The whole world is watching as Nelson Mandela is celebrated, mourned and laid to rest after a dramatic life as the leader of a struggle for freedom in one of the world’s nations. We have heard, over and over, that his most remarkable characteristic was a capacity for forgiveness.
We may be tempted to describe forgiveness on the part of a victim of injustice like Mandela as wrong-headed and too soft-hearted. After all, white racists robbed him of a large part of his life and did everything they could to destroy him. Even so, he publicly forgave them and vowed to work with them to forge a new nation built on ideals of racial justice and equality. Was he too soft on those who oppressed him? We may be tempted to think so if we only base our considerations on the moral principles and normal forms of justice to which we have become accustomed.
Normal forms of justice take the shape of accusation, discovery, proof and punishment. We listen to the victims. We turn to face the oppressor with scowls of disdain and with exclamations of “how could you?” We launch inquiries dedicated to arriving at conclusions about culpability. We demand signs of remorse and we assign labels of guilt. We let the victims have their say. We scrutinize the evidence. We seek sentences of prison or punishments suited to the crimes committed. In South Africa, we watched as Nelson Mandela seemed to side-step this normal process and stepped forward boldly with a forceful expression of forgiveness that shocked the world, and that continues to mystify people.
And many call him a saint. Many call him a hero.
People around the world saw, in this act of forgiveness, something divine. We saw some evidence of a behaviour that was so astoundingly out of the norm that we had to elevate Mandela as a figure who was different. And that he was. Mandela understood the power of forgiveness as political power. His vision seems to have demanded it of him, just as it demanded many other things of him. Forgiveness was a means to the end of apartheid. It was the action that was required to move the situation forward towards resolution and reconciliation. It was a disposition required of him if he was to realize the vision for which he had sacrificed so much.
So often, I believe we see forgiveness as an act of concession. I think we believe that the person “gives in” when they forgive their oppressors. We witness them relinquishing their rights to see their oppressors dealt with harshly, punished, shamed and shunned – perhaps even imprisoned or executed. When we think of justice, don’t we often think in these ways?
Our vision of justice changes when we regard forgiveness as political power that is held in the hands of the victim. The astounding example of the case of Nelson Mandela is that he carried that power through the simple act of publicly forgiving his oppressors. The power of forgiveness evaporates if nothing in the social relationships between victim and oppressor changes after the act. That is not what happened in Mandela’s case. Mandela took advantage of the power that his act of forgiveness provided.
The justice dynamic in South Africa required the world to hear the stories of the victims. It was the victims who “wrote” the apologies of the oppressors by telling their stories, by revealing their anguish, by exposing the suffering they had endured to the light and by telling the truth of what had been happening in their own words. The dominant group – the white ruling class in South Africa – was not given the power to draft their own apology.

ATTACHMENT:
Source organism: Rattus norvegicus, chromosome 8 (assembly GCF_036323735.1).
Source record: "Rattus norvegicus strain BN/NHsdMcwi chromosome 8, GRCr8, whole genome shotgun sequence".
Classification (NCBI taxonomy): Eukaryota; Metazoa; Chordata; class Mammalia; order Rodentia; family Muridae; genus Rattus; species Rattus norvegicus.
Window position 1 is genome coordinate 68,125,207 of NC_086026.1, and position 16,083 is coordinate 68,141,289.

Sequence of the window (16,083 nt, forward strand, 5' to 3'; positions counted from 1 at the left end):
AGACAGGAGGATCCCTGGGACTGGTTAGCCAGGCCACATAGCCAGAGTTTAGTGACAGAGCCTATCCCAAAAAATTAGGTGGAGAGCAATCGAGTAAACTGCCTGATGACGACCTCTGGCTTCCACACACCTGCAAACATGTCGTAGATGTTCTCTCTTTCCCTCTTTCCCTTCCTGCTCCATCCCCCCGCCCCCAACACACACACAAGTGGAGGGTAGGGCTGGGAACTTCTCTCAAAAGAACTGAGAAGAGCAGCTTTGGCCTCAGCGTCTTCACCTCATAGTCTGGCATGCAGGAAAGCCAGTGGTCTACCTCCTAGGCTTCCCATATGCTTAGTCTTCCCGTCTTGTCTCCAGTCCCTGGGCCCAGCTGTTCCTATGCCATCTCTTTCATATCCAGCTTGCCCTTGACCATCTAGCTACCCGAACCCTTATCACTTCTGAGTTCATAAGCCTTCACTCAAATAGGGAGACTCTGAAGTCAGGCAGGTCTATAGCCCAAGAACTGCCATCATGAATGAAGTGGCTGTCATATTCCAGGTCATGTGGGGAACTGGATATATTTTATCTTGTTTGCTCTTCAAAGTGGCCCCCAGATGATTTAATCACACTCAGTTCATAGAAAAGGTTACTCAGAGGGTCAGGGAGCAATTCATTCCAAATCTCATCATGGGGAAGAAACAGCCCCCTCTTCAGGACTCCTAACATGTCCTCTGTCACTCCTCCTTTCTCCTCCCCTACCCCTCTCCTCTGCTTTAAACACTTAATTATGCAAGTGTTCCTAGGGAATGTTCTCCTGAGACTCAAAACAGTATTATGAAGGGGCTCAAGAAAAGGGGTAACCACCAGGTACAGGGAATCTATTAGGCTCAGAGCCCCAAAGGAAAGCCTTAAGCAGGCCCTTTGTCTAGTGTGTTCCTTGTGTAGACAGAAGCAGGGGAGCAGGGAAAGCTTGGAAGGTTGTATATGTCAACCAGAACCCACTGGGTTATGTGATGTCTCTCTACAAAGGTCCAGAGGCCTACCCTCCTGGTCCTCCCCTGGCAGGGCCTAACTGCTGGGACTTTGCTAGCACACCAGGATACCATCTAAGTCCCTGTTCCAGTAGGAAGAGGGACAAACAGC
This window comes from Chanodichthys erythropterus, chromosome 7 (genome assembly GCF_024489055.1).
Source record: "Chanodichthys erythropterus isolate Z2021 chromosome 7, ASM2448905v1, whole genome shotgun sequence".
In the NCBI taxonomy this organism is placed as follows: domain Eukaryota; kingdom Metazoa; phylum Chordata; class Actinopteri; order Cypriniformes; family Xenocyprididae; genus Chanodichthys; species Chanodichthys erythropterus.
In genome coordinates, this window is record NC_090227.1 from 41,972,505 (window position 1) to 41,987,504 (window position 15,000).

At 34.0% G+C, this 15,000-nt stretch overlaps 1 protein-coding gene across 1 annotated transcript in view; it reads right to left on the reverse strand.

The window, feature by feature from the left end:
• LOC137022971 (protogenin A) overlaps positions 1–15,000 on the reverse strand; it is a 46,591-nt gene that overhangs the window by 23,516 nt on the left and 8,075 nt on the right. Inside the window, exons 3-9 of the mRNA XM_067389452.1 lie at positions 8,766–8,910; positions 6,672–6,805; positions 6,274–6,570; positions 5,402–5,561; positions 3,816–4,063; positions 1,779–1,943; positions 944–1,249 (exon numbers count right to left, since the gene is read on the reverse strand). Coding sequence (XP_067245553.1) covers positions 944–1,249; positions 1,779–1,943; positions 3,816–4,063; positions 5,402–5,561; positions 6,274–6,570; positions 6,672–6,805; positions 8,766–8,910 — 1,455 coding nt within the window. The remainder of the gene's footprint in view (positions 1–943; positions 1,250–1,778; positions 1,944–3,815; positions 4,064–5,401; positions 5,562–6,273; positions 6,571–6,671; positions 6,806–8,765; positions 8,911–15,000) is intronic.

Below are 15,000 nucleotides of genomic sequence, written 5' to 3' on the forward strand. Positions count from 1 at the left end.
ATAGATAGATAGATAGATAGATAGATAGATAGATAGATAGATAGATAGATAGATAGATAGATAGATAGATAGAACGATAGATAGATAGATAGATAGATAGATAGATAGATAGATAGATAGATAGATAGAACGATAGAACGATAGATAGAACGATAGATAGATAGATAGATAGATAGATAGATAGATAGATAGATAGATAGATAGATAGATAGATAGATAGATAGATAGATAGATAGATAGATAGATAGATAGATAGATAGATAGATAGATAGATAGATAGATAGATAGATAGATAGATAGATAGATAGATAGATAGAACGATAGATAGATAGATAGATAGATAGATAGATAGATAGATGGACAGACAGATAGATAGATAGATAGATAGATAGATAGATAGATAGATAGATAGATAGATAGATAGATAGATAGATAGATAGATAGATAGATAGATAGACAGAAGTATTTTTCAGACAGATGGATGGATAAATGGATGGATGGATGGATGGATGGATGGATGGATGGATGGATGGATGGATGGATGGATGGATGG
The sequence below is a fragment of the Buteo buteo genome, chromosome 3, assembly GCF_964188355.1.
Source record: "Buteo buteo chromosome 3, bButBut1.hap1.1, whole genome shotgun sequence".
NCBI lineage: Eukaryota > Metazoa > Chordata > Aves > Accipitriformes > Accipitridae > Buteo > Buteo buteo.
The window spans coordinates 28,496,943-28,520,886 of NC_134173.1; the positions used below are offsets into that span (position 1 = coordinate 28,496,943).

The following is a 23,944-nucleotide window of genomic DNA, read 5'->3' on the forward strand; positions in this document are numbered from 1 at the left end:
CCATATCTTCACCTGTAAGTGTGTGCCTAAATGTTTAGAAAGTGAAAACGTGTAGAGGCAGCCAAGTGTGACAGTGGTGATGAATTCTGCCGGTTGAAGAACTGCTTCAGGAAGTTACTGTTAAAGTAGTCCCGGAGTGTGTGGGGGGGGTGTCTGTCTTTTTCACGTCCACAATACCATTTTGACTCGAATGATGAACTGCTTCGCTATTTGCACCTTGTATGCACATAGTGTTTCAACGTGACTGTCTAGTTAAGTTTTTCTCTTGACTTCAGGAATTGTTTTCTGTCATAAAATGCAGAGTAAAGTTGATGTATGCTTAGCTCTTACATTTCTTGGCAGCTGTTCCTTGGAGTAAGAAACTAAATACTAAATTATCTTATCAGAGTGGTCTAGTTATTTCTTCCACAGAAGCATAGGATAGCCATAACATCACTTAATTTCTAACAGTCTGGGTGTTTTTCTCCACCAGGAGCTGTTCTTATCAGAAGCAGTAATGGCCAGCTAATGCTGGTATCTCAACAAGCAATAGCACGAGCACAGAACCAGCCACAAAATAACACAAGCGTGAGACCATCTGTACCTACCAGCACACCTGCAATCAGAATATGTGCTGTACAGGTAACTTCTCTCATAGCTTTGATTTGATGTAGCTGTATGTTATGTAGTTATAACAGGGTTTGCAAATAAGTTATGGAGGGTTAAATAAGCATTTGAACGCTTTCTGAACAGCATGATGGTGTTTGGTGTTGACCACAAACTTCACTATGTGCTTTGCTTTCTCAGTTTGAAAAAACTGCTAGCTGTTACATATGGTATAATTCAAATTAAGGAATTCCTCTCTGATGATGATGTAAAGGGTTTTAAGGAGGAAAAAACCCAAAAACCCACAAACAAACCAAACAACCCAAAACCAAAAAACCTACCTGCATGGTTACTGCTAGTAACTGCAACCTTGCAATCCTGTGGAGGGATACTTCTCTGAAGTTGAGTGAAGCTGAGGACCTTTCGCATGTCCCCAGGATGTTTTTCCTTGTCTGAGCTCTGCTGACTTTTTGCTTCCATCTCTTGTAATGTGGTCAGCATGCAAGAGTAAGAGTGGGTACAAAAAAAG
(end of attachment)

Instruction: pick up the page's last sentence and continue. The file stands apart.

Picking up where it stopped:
Through the Truth and Reconciliation hearings the oppressors were forced to listen to the terms of their apology in graphic detail. They were given new boundaries in their relationships that were drafted with full consciousness of the way things had been before, and they agreed to respect those new boundaries. This is the power of forgiveness in action. It is the only path to reconciliation, because no genuine reconciliation can take place until the apology of the oppressor has recorded the real content of the aggression they have inflicted upon their victims. No genuine reconciliation can come until people who were formerly oppressors hear what it is they have done and learn to abide by new boundaries of decency and respect.
Nelson Mandela’s example of forgiveness was more than a simple movement of the heart and an act of setting aside his desire to punish his oppressors – although it was certainly that. It was a shrewd and supremely intelligent maneuver towards the political cooperation he was seeking in service of his magnificent vision of a united, free and democratic South Africa. There are so many lessons to be learned from this story that it will take generations of dedicated study to describe, explain and analyze the dynamics that unfolded in this particular history.
It will be a challenge to activate this study if we elevate Mandela too far above the human race into which he was born. We risk a great deal if we heroize his history to a place above and beyond human capacity. We can lose the real and practical power he utilized if we sanctify his actions and see them as only the extraordinary spiritual acts of a person “not like us.” Mandela’s story begs of us that we try to understand the political power of forgiveness so that we can move beyond the loop de loop dynamics of aggression and counter aggression that often define our sense of justice.
I hope we hold up the figure of Mandela as a fully human man – a man who did what we are all capable of doing. We are all capable of making forgiveness the means to lasting peace. We are all capable of sticking with the process until the victims have written the confessions of their oppressors. That is the only lasting and viable path to peace, justice and equality among persons.